Lt. Gen. James D. Thurman, deputy chief of staff for operations, said he hoped that wartime demand for troops will decline enough by around the fall of next year to end "stop-loss." He said there are more than 12,000 currently serving under the practice - an action that critics have called a "backdoor draft."
Thurman also said that as officials continue to increase the size of the Army, it could be possible by the fall of 2011 for troops to be home two years for every year they are deployed.
The two issues of stop-loss and long tours of duty have been among the Pentagon's most disliked practices among troops. Thousands have been forced to stay in the service beyond their contracts since the start of the global war on terrorism. And tours of duty were increased to 15 months from 12 months a year ago so the Army could come up with the extra forces President Bush ordered for the troop buildup in Iraq.
Now that most of the extra troops are being drawn down by the end of July, Mr. Bush early this month ordered the tours cut back to 12 months, a move Thurman said would help the Army begin to restore its balance.
"We want to reduce the strain and stress on our soldiers and our families," he told a Pentagon news conference.
There are currently 17 Army combat brigade teams deployed - 15 in Iraq and two in Afghanistan. Two are scheduled to come out of Iraq in the drawdown.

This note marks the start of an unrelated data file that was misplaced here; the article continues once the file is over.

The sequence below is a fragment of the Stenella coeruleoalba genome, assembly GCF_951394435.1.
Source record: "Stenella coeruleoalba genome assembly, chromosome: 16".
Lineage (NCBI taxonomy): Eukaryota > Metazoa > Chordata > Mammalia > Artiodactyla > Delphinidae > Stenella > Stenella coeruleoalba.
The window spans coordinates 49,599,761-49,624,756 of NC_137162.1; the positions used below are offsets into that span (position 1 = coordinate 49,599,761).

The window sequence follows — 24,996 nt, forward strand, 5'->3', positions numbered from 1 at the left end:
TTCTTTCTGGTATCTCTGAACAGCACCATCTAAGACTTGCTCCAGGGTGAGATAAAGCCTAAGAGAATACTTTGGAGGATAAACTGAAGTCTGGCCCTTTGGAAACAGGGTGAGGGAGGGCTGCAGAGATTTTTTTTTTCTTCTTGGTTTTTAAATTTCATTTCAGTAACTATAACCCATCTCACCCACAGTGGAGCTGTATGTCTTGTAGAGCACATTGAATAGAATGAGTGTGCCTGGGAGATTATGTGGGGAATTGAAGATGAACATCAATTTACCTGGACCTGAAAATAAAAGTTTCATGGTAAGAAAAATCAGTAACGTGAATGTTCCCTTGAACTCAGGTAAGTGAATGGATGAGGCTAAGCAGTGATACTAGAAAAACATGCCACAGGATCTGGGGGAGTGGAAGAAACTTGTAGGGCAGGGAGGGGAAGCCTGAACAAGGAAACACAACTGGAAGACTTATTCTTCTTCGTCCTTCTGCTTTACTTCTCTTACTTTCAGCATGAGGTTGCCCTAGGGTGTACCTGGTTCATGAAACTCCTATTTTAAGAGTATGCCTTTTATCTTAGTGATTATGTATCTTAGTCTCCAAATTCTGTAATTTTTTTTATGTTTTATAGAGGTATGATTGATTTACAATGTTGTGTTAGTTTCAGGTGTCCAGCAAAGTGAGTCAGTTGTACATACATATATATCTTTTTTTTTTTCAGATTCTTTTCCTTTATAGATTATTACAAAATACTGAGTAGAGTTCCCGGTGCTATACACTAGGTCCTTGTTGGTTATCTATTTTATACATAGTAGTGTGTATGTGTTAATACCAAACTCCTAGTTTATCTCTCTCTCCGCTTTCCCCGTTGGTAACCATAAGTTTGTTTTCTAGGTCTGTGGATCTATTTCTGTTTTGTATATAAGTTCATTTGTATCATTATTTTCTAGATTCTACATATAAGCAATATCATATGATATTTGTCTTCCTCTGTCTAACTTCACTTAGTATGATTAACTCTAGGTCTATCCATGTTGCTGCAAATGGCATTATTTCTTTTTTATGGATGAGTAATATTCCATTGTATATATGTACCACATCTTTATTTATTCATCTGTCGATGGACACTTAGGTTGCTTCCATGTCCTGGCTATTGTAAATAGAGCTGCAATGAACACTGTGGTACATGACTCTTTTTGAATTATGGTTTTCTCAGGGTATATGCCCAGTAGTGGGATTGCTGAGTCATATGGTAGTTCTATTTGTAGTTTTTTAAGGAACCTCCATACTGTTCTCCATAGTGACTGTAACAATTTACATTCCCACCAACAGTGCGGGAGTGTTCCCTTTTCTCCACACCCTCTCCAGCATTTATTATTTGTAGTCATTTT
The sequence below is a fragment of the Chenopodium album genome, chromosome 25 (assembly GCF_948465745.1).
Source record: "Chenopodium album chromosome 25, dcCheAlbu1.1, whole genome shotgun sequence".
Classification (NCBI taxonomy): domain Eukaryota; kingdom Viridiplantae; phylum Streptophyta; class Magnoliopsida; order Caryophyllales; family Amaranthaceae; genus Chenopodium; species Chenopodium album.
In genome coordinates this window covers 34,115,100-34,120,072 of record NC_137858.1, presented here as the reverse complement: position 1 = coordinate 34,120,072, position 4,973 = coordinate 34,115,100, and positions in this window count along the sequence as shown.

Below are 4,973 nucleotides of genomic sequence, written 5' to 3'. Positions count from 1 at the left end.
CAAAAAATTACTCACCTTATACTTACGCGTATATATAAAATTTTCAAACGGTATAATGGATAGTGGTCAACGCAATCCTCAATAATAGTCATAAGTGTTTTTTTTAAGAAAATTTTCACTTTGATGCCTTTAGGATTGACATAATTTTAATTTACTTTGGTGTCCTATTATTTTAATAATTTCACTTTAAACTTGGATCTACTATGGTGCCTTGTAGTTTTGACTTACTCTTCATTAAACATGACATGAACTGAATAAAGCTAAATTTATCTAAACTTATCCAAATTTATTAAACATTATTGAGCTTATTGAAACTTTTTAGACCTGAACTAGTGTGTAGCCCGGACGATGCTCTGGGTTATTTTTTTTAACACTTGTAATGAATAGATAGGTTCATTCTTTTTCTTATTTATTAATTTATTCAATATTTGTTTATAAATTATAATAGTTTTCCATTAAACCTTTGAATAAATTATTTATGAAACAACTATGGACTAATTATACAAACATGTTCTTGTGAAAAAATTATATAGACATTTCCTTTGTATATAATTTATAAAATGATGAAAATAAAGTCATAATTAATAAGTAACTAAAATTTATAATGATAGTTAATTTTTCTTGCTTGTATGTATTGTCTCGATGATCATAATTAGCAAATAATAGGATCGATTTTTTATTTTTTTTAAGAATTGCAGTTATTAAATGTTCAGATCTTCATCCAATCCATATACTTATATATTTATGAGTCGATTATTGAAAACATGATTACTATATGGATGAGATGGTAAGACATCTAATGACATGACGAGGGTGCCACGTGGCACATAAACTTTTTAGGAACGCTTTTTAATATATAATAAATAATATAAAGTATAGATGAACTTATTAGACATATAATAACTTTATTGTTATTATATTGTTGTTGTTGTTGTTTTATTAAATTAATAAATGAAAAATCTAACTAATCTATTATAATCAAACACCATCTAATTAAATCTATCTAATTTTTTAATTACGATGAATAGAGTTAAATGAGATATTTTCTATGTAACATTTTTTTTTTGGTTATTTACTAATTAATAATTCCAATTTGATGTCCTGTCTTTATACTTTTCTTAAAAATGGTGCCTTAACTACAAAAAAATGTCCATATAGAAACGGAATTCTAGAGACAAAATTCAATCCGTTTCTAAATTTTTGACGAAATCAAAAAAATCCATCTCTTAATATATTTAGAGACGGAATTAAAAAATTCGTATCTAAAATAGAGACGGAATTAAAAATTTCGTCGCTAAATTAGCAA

Though that allows officials to shorten tour lengths, it will be a while before they also can end stop-loss, he said.
"As the demand (for troops) comes down, we should be able to get us weaned off of stop-loss ... it's our intent to do that," Thurman said.
"But the demand exceeds supply right now," he told a Pentagon news conference.
He said he hoped, but couldn't promise, that if demand stabilized at around 15 brigades, the use of stop-loss could be ended by the end of budget year 2009, or beginning of budget year 2010.
Those currently being held even though their service is supposed to be finished include more than 6,800 active-duty Army, about 3,800 in the Army National Guard and close to 1,500 in the Reserves, he said.
The high tempo of operations in recent years has not only strained troops and increased separations and stress on their families, but prevented troops from training for the full range of possible operations. They have focused training on counterinsurgency operations and neglected other skills because counterinsurgency is what's needed in Iraq and Afghanistan.
Though the Pentagon is expected to increase the number of troops in Afghanistan sometime next year, Thurman said he had not been asked for such troops.
"Could that happen? Yes," he said.
The United States now has about 31,000 troops there - the most since the war began in October 2001 - and also has been pressing the allies to contribute more.